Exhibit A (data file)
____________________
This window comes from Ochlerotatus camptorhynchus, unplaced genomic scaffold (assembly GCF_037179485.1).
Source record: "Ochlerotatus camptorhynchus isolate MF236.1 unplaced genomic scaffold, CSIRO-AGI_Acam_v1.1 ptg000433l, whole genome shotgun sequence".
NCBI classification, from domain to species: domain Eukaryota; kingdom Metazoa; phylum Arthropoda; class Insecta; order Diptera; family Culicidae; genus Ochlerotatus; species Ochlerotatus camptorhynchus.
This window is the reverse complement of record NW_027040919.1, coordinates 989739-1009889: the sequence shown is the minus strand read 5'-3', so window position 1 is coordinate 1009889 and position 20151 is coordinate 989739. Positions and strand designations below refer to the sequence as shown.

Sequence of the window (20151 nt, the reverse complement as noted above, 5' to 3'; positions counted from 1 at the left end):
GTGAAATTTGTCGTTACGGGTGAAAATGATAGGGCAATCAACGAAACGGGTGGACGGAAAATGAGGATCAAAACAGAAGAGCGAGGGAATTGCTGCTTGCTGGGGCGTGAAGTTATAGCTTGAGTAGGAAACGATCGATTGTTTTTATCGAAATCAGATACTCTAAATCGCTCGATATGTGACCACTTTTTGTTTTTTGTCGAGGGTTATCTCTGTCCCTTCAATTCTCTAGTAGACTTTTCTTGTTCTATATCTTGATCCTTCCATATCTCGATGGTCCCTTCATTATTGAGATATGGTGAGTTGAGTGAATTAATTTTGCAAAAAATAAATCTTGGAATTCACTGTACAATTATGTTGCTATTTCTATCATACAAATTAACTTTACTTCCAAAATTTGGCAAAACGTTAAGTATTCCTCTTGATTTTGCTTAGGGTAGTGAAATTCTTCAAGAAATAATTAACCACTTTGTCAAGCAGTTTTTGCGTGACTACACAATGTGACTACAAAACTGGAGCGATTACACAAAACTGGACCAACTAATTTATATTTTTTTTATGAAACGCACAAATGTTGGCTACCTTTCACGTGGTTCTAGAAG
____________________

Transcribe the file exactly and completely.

This window comes from Ochlerotatus camptorhynchus, unplaced genomic scaffold (assembly GCF_037179485.1).
Source record: "Ochlerotatus camptorhynchus isolate MF236.1 unplaced genomic scaffold, CSIRO-AGI_Acam_v1.1 ptg000433l, whole genome shotgun sequence".
NCBI classification, from domain to species: domain Eukaryota; kingdom Metazoa; phylum Arthropoda; class Insecta; order Diptera; family Culicidae; genus Ochlerotatus; species Ochlerotatus camptorhynchus.
This window is the reverse complement of record NW_027040919.1, coordinates 989739-1009889: the sequence shown is the minus strand read 5'-3', so window position 1 is coordinate 1009889 and position 20151 is coordinate 989739. Positions and strand designations below refer to the sequence as shown.

Sequence of the window (20151 nt, the reverse complement as noted above, 5' to 3'; positions counted from 1 at the left end):
GTGAAATTTGTCGTTACGGGTGAAAATGATAGGGCAATCAACGAAACGGGTGGACGGAAAATGAGGATCAAAACAGAAGAGCGAGGGAATTGCTGCTTGCTGGGGCGTGAAGTTATAGCTTGAGTAGGAAACGATCGATTGTTTTTATCGAAATCAGATACTCTAAATCGCTCGATATGTGACCACTTTTTGTTTTTTGTCGAGGGTTATCTCTGTCCCTTCAATTCTCTAGTAGACTTTTCTTGTTCTATATCTTGATCCTTCCATATCTCGATGGTCCCTTCATTATTGAGATATGGTGAGTTGAGTGAATTAATTTTGCAAAAAATAAATCTTGGAATTCACTGTACAATTATGTTGCTATTTCTATCATACAAATTAACTTTACTTCCAAAATTTGGCAAAACGTTAAGTATTCCTCTTGATTTTGCTTAGGGTAGTGAAATTCTTCAAGAAATAATTAACCACTTTGTCAAGCAGTTTTTGCGTGACTACACAATGTGACTACAAAACTGGAGCGATTACACAAAACTGGACCAACTAATTTATATTTTTTTTATGAAACGCACAAATGTTGGCTACCTTTCACGTGGTTCTAGAAG